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Wednesday
Dec012010

Words of Our Lives

Energizing, satisfying, engaging, introspective, exciting, insightful, smart, current, thoughtful, illuminating, nourishing and colorful. This fall, I found myself standing in front of a wall of words at the Museum of Modern Art in New York City. I was immediately drawn to the bright colors, bold graphics and choice of words. I suppose they represented the promise of what the museum was about to offer.

As I entered the museum, I left the words behind. Some paintings were familiar, like old friends. Other exhibits had things I’d never seen before. It was fun and stimulating to see the different galleries.  When something caught my eye, I stopped. Things that didn’t interest me, I passed by. I was selective.

I started to think about how visiting a museum is very much like how we live our lives. There is so much to choose from. There are many things to experience. It doesn’t all make sense or even interest us. Life can even be overwhelming because of the vast amount of choices, so we search for a comfortable balance. We pursue what “catches our eye.”

For me, I’d rather see a little and really enjoy my time, than try to take in everything and become overloaded. Perhaps it has something to do with pacing or maybe it’s a matter of knowing when to say “no.” Finding that right balance takes effort. Sometimes we have to go overboard in one direction before we can bring ourselves back to a place that feels better.

I often hear comments like, “life is so crazy” or “life is so busy.” It’s as if we allow ourselves to visit every gallery and view every painting. We don’t let ourselves be more selective. For me, I’ve figured out that to truly enjoy my experiences, whether it’s being with family, working with clients, visiting a museum or reading a good book, it’s essential that I allow myself time to focus on those things singularly. I don’t try to pile multiple things on one another. I’m like the kid that doesn’t like her peas and carrots to touch. Give me one thing at a time so I can fully enjoy it without any other distractions. Perhaps that’s a bit extreme. Ultimately, you want to find the right life balance and mix that works for you.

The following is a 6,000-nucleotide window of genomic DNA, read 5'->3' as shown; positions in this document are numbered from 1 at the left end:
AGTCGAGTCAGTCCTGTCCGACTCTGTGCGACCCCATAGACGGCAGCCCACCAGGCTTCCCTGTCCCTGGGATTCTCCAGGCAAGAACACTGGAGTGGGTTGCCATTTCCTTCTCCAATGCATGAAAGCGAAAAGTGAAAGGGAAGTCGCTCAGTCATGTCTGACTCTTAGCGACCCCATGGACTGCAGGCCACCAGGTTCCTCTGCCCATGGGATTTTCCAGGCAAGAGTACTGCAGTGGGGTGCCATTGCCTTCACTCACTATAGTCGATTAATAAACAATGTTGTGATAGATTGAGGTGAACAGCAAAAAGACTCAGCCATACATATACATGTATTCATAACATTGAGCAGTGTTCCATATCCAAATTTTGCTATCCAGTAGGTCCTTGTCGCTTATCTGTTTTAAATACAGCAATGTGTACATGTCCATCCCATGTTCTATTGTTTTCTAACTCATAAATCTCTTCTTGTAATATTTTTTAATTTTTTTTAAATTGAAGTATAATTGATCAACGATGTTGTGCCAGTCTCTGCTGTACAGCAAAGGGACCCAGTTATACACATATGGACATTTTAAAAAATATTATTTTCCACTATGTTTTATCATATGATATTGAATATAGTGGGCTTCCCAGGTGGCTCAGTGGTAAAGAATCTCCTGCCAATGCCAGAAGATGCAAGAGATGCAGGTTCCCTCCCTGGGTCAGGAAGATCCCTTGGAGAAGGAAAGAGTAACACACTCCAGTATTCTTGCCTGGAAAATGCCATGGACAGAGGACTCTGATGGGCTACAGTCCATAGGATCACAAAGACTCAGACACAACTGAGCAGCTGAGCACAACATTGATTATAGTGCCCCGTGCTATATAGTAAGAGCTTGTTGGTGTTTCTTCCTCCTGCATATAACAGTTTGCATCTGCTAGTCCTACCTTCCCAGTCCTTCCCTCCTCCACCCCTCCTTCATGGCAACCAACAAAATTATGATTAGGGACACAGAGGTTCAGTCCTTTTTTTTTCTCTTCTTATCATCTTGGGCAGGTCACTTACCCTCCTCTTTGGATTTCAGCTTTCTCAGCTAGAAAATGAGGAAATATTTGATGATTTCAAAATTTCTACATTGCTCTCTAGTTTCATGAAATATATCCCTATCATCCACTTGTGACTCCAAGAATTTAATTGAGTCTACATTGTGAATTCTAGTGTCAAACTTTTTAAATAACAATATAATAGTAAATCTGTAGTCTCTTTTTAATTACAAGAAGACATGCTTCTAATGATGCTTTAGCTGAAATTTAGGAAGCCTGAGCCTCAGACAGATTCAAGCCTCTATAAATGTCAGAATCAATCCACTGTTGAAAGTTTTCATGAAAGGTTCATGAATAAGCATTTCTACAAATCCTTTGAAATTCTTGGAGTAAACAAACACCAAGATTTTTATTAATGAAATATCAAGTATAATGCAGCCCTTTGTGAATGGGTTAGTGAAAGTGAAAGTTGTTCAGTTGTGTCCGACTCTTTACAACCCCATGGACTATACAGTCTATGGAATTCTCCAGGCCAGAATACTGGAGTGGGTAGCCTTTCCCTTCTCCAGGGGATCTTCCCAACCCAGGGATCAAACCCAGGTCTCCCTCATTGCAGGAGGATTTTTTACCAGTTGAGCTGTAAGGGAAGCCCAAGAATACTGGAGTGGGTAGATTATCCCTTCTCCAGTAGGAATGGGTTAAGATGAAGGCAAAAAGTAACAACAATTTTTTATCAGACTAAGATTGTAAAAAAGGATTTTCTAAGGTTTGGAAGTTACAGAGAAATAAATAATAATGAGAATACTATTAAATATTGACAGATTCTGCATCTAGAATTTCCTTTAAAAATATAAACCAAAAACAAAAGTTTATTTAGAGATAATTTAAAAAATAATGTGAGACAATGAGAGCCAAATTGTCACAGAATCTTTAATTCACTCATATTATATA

The word wall that promised also delivered. My time spent at the museum was energizing, satisfying and colorful. In fact, the wall of words set the tone for the rest of my day in the city. Each experience was enjoyed, one moment at a time.

When do you feel most balanced? How do you know when you’re out of balance?

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Reader Comments (5)

You are absolutely right. I think for a lot of us, we try to juggle too much, we think too much, we do not live in the moment. We do not focus on one part of our life that needs attention, instead we stress our lives, we spend hours reading books and searching for answers. The answer is right there in our innermost mind if we would just listen.

Blessing
info@workingmomjournal.com

December 7, 2010 | Unregistered CommenterWorknMomJournal

Thanks for sharing your thoughts. I love what you said about listening to our "innermost mind." So often we are moving so quickly that we don't give ourselves the time or space to really hear our voices. Allowing ourselves to do so also helps us be more present.

December 7, 2010 | Unregistered CommenterLinda Samuels

Wonderful analogy! It reminded me of a Chinese buffet restaurant that's popular in this area. If you try to sample everything, you end up overstuffed and you really don't remember what you've had, because the different dishes all get mixed together on your plate. But if you choose just a few things you know you'll like, it ends up being a much more enjoyable and satisfying experience. The next time I'm there, I will remember what you said. We tend to think of "balance" as a time issue, but it's really much more encompassing than that.

August 3, 2011 | Unregistered CommenterJanet Barclay

That wall of words would call to me too! I love that giving ourselves permission to prioritize is what really makes the difference in balance. Thanks for sharing!

August 9, 2011 | Unregistered CommenterEllen Delap

In preparing for an upcoming retreat where I'll be doing a session on "Balance," I went back to reread some posts. I came across this one and discovered your comments from a few years ago that I never responded to. My apologies for the long delay. Love what you both shared.

@Janet- What a great analogy about buffets and our tendency to overstuff. Great observation about balance being more than a "time issue."

@Ellen- Permission to prioritize and be selective...essentials in the balance equation. Thank you for emphasizing that idea.

July 7, 2013 | Unregistered CommenterLinda Samuels

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